INTRODUCTION: Histoplasmosis is the most common mycotic infection in the United States and is especially prevalent in the Ohio and Mississippi river valleys. Most cases are asymptomatic benign pulmonary infections incidentally found in immune competent hosts. Disseminated histoplasmosis infections are usually found in patients that are immune compromised by medications, cancer, and HIV infection. Fungal particles found in dust and soil are in inhaled. As a result the lower respiratory tract the most common site for infection with extrapulmonary histoplasmosis often affecting the tongue and buccal mucosa. This case illustrates an unusual presentation of disseminated histoplasmosis initially presenting as oral bleeding from raised lesion of the epiglottis.
CASE PRESENTATION: This is a 72 year old male with history of coronary artery disease, valvular heart disease and chronic kidney disease stage III initially presented to his local emergency department after spontaneously developing painless oral bleeding. He denied any trauma, constitutional abnormalities, cough or dyspnea. No lesions or source of bleeding were found at that time. He did have an elevated INR that was corrected and the bleeding subsided. During the following week he redeveloped intermittent oral bleeding and returned for evaluation. His INR was 2 and again oropharyngeal examination did not reveal the source of bleeding. A nasopharyngoscopy was performed that showed epiglottic thickened with ulceration and a right true vocal fold with a mounded soft tissue mass concerning for malignancy. The patient was taken to the operating room for biopsies of these lesions and surrounding regions of the posterior pharynx. All of the biopsies revealed extensive infiltration of histoplasmosis. The patient continued to have oral bleeding post-operatively and remained intubated for airway protection. Over the course of the next three days he continued to have extensive oral bleeding requiring repeated packing despite a normal coagulation profile. He was alert and oriented during this time and tolerated his antifungal therapy. On his fourth post-operative day his mental status declined and eventually became obtunded off of any sedative medications. A head CT and brain MRI did not show any abnormalties responsible for the patient's condition. A lumbar puncture was performed for further evaluation of his mental status change. The cerebral spinal fluid (CSF) had no organisms seen and the white blood cell count was 3, but his histoplasmosis antigen was positive. Urine, serum, and bronchoalveolar lavage specimens were negative for histoplasmosis and its antigen. HIV testing was also negative. The patient’s mental status did not improve and a repeat lumbar puncture was performed to confirm the diagnosis of central nervous system (CNS) histoplasmosis. The CSF now revealed acute inflammation with leukocytosis and the histoplasmosis antigen was again positive. Despite treatment, his clinical condition worsened and the patient expired.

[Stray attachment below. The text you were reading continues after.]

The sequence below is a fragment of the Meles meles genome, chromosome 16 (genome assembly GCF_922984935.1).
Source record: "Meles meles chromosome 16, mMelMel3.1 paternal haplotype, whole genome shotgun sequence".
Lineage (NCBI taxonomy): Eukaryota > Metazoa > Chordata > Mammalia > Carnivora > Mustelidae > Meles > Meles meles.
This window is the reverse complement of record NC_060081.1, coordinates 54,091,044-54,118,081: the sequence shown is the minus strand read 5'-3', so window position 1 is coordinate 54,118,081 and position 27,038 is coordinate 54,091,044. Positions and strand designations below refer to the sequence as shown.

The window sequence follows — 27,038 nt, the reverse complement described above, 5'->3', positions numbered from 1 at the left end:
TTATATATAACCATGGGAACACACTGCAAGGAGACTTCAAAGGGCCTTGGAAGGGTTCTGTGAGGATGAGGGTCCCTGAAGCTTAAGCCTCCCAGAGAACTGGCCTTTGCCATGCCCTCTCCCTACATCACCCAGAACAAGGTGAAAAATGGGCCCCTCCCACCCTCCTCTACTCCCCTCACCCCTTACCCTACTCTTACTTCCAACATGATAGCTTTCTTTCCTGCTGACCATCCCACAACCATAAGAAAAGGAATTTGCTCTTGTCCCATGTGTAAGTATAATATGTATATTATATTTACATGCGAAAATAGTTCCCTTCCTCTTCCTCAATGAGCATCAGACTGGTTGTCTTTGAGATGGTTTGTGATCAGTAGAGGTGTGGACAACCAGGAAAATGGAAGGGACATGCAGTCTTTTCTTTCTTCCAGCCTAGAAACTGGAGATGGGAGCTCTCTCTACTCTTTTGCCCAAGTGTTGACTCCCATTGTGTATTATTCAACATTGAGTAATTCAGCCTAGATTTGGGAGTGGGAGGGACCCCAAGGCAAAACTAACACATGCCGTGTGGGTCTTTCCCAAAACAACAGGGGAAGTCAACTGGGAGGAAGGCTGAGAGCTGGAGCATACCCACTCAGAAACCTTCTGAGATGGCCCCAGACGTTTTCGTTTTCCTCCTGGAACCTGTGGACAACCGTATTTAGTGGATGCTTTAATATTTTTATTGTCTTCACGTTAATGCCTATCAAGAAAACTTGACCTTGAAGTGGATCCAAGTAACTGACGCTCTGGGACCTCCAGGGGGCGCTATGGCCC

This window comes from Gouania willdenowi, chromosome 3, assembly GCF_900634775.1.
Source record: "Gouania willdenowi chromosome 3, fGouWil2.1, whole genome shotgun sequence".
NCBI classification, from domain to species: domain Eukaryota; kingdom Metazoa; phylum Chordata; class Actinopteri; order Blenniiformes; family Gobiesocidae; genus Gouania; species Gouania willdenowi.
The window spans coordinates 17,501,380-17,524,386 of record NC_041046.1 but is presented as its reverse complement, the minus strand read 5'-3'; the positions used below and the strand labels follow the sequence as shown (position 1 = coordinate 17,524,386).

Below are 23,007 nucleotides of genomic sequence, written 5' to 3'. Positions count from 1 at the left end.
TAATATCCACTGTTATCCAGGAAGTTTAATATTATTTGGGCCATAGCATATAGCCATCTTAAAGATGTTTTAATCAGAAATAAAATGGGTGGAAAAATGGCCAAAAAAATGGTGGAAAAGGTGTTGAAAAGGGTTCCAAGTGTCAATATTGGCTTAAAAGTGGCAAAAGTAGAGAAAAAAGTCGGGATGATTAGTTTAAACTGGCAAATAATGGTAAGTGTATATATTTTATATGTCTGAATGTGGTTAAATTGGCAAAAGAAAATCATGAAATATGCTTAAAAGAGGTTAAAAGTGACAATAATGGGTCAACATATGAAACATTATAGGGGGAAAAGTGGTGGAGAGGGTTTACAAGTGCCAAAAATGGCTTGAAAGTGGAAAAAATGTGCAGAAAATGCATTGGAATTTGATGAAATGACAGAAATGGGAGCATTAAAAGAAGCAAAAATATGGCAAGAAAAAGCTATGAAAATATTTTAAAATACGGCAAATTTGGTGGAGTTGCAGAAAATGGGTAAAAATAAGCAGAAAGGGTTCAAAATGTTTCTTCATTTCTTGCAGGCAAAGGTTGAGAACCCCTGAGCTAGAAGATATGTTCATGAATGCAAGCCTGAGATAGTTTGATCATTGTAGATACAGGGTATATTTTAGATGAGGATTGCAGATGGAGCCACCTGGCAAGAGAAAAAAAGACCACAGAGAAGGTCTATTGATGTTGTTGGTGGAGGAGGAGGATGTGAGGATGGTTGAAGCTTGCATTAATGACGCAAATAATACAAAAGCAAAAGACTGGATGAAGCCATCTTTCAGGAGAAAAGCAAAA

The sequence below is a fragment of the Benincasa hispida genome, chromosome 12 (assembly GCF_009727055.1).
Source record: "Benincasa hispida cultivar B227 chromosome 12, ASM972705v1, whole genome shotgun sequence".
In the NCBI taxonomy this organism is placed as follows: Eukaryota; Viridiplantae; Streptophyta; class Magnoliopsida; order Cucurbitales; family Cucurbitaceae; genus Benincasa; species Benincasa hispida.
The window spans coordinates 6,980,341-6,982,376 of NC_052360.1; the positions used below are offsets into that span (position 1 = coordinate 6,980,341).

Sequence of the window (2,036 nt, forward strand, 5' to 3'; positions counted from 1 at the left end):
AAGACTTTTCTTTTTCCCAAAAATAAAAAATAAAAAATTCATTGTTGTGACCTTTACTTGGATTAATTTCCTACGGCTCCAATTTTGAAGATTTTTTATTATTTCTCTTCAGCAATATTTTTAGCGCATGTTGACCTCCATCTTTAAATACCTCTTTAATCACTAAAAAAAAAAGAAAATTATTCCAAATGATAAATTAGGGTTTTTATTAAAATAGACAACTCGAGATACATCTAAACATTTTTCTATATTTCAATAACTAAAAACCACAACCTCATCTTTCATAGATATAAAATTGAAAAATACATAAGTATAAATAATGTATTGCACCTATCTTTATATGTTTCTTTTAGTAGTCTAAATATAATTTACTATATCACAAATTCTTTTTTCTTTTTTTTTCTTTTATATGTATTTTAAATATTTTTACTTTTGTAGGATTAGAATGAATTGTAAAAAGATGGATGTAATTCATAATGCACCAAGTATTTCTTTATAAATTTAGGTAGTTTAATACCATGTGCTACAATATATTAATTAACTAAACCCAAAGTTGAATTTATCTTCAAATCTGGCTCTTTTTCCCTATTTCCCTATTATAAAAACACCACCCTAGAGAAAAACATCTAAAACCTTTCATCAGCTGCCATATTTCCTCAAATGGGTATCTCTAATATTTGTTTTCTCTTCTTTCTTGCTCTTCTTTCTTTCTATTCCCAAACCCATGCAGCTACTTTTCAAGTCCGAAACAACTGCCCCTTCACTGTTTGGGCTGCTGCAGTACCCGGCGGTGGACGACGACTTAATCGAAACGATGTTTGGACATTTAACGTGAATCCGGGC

DISCUSSION: Histoplasmosis is a common organism in the United States with positive histoplasmin skin testing in as many as 90 percent of the people living endemic areas. It usually does not cause disseminated infection in immune competent patients and in those that do develop active infection, presenting symptoms often include malaise, low grade fevers, and dyspnea. The respiratory tract is the most common site for lesions since the organism enters the body by inhalation. Non bleeding oral lesions are more common the HIV positive patients, but can occur in any patient. Usually the tongue and buccal mucosa are affected and the lesions can be misdiagnosed as malignant on first appearance. The organism migrates through the bloodstream to involved many organ systems. Central nervous system infection occurs in approximately 5 percent of cases with disseminated disease and yields a poor prognosis. Histoplasmosis needs to be considered in endemic regions since special testing is often required. Antigen testing from urine and serum as well as other body fluids can support to the diagnosis of disseminated infection. Early and aggressive antifungal therapy with prolonged duration is necessary in disseminated infection, especially with CNS involvement.
CONCLUSIONS: The diagnosis of disseminated histoplasmosis can be difficult in an immune competent patient since symptoms may be vague and mimic many disease processes. The organism is not often reveal itself on standard cultures. A hightened index of suspicion for infection with histoplasmosis is necessary in endemic regions, since aggressive antifungal therapy is required.
Reference #1 Oropharyngeal histoplasmosis: report of eleven cases and review of the literature. Rev Soc Bras Med Trop. 2011 Jan-Feb;44(1):26-9.
Reference #2 L. J. Wheat, et al. Diagnosis and Management of Central Nervous System Histoplasmosis. Clin Infect Dis. (2005) 40 (6): 844-52.
DISCLOSURE: The following authors have nothing to disclose: Brian Mieczkowski, Matthew Exline
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